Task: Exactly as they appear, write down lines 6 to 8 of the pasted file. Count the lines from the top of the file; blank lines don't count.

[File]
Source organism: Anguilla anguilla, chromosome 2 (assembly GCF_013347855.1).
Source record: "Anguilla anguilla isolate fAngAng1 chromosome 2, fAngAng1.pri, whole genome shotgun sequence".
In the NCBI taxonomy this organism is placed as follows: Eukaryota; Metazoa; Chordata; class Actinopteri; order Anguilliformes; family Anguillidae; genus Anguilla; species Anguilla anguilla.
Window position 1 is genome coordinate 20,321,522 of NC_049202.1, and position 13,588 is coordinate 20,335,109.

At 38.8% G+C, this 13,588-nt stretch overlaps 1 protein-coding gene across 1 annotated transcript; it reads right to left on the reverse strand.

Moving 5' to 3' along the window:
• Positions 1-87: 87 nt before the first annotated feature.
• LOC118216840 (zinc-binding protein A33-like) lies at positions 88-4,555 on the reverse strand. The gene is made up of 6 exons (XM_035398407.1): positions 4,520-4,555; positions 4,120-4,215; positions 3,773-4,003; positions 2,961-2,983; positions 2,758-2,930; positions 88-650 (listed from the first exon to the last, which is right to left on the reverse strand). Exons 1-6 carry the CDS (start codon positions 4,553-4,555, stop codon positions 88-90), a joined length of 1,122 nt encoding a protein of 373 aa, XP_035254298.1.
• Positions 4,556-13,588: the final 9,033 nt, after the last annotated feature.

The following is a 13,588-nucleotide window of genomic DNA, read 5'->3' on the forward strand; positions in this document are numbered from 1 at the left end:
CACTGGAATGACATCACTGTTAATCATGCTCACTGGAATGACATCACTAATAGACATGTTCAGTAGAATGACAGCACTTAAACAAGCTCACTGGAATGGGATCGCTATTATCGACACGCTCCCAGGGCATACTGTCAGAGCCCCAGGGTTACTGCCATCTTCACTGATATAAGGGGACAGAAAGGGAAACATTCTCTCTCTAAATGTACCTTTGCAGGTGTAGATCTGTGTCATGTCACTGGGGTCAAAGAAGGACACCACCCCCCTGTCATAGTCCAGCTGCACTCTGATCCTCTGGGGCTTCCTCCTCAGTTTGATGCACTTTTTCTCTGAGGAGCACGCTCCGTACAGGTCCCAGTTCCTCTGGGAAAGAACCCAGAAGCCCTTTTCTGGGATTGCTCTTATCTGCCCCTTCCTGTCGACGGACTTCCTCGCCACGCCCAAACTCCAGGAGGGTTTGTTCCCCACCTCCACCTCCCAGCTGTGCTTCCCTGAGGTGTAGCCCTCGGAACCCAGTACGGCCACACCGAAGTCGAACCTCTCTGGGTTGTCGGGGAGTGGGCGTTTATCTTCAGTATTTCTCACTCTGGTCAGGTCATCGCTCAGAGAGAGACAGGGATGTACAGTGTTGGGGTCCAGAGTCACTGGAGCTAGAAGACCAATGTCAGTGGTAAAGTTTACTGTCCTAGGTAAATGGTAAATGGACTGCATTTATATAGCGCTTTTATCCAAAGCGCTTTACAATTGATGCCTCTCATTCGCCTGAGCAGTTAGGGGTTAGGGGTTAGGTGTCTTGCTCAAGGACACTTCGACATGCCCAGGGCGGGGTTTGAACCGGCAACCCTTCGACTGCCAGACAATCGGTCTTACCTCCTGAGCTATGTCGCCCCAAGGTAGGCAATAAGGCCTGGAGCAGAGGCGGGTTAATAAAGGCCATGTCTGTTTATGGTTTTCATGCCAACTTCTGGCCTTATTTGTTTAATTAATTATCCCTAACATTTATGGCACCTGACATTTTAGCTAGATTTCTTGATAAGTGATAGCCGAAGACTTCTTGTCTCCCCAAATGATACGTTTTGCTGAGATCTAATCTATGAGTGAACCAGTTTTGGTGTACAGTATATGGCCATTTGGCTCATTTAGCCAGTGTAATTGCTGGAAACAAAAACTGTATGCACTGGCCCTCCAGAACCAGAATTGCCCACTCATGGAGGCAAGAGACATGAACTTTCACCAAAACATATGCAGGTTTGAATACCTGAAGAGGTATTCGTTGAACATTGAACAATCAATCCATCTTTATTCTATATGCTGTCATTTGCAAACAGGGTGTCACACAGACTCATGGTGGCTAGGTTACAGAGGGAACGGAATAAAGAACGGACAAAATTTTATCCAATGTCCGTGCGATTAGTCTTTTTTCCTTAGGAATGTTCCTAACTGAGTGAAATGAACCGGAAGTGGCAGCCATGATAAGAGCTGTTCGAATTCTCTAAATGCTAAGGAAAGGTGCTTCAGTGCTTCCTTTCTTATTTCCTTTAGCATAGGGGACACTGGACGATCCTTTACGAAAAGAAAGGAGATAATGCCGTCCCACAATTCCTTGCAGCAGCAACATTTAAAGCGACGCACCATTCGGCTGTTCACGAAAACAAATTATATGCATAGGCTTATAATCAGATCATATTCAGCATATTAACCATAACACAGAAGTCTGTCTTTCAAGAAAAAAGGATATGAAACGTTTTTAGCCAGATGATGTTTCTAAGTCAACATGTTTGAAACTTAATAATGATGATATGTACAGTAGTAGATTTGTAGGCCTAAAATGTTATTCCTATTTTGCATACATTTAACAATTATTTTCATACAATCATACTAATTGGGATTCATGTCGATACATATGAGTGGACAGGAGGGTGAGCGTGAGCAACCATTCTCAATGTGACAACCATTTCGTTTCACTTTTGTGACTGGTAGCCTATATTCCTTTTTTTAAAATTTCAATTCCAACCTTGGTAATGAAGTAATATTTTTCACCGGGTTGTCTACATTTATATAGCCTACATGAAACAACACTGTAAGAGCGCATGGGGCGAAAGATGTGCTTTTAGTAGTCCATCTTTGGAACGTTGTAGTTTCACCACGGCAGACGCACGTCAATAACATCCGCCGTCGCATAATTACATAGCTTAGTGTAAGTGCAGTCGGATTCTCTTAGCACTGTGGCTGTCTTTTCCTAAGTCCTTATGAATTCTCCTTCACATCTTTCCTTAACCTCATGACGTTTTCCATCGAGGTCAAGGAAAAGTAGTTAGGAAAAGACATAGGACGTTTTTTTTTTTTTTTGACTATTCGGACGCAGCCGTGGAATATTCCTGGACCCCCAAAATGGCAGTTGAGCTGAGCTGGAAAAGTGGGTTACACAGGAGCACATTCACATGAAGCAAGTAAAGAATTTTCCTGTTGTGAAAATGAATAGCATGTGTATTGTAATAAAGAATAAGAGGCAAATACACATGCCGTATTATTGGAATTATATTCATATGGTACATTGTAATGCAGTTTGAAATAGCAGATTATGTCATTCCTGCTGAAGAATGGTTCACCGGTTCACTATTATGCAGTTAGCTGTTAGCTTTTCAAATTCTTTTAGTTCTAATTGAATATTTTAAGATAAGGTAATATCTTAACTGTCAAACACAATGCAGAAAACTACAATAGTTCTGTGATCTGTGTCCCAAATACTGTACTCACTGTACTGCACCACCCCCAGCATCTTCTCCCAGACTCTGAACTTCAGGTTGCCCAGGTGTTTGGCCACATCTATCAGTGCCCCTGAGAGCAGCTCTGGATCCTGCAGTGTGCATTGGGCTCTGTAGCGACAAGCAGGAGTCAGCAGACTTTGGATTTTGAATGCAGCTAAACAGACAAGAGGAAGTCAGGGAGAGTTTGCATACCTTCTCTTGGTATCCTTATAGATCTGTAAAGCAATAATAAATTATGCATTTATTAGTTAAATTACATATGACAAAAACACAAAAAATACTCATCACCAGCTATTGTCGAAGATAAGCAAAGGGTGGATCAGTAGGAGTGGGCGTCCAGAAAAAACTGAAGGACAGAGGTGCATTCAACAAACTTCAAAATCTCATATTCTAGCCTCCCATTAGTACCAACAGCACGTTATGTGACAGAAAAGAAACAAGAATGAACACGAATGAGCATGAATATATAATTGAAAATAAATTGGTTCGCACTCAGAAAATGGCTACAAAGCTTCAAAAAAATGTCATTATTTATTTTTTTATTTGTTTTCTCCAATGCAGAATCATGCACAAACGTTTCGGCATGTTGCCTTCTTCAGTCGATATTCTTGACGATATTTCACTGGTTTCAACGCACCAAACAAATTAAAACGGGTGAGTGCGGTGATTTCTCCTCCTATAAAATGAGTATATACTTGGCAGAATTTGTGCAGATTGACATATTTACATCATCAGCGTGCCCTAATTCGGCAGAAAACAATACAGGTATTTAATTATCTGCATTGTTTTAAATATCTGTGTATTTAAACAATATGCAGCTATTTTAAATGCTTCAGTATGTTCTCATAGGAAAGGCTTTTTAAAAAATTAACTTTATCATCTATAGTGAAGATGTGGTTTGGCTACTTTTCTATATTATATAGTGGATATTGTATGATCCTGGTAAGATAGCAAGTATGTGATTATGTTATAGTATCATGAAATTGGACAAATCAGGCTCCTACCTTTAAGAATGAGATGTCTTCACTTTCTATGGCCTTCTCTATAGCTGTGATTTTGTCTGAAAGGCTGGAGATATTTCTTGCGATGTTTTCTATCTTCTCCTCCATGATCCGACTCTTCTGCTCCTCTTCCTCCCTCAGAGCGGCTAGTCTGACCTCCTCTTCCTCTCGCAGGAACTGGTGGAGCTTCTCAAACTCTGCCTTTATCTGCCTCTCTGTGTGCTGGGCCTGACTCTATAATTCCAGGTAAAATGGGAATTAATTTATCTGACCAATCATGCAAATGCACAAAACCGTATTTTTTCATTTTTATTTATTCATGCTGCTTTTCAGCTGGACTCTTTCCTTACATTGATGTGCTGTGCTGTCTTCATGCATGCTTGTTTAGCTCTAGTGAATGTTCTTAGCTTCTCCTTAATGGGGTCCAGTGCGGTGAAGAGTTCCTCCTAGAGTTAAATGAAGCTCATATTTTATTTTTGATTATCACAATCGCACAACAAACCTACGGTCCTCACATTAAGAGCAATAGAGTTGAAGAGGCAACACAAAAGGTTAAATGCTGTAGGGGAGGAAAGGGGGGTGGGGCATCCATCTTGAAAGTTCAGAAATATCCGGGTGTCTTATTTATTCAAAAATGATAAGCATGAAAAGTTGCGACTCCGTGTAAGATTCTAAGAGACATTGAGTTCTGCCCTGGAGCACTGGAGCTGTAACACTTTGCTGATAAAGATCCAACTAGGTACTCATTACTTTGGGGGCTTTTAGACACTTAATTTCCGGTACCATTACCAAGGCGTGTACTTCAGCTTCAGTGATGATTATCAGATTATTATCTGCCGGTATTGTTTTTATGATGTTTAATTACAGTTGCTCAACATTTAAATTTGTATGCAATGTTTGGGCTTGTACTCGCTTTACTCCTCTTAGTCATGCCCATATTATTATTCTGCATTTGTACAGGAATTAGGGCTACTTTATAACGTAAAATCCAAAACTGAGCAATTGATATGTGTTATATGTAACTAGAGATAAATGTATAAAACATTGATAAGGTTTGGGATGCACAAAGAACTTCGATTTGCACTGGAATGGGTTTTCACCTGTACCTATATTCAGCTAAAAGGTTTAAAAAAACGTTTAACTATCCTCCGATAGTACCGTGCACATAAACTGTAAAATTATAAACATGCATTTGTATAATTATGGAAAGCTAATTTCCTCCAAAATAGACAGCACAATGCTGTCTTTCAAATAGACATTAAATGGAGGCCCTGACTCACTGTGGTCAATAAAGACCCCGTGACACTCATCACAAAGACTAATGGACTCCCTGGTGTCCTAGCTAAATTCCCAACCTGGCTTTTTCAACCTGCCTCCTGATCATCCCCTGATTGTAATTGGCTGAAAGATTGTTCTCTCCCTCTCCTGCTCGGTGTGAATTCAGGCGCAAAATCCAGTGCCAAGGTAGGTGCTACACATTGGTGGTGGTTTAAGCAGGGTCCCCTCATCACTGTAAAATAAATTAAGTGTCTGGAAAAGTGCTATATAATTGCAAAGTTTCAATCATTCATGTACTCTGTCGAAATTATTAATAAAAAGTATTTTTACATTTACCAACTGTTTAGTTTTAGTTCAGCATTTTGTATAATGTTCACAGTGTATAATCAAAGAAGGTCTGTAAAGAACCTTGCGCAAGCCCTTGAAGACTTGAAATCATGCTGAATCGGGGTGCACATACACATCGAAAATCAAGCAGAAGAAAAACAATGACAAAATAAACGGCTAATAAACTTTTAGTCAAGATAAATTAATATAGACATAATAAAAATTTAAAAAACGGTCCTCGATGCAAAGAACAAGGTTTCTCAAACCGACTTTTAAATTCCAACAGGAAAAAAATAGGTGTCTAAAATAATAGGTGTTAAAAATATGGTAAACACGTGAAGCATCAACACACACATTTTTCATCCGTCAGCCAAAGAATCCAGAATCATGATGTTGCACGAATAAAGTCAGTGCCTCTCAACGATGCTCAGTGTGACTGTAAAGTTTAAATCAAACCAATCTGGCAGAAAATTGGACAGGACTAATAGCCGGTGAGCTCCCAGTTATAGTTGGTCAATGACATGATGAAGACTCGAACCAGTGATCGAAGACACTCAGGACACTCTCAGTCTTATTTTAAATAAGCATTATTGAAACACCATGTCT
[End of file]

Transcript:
Moving 5' to 3' along the window:
• Positions 1-87: 87 nt before the first annotated feature.
• LOC118216840 (zinc-binding protein A33-like) lies at positions 88-4,555 on the reverse strand. The gene is made up of 6 exons (XM_035398407.1): positions 4,520-4,555; positions 4,120-4,215; positions 3,773-4,003; positions 2,961-2,983; positions 2,758-2,930; positions 88-650 (listed from the first exon to the last, which is right to left on the reverse strand). Exons 1-6 carry the CDS (start codon positions 4,553-4,555, stop codon positions 88-90), a joined length of 1,122 nt encoding a protein of 373 aa, XP_035254298.1.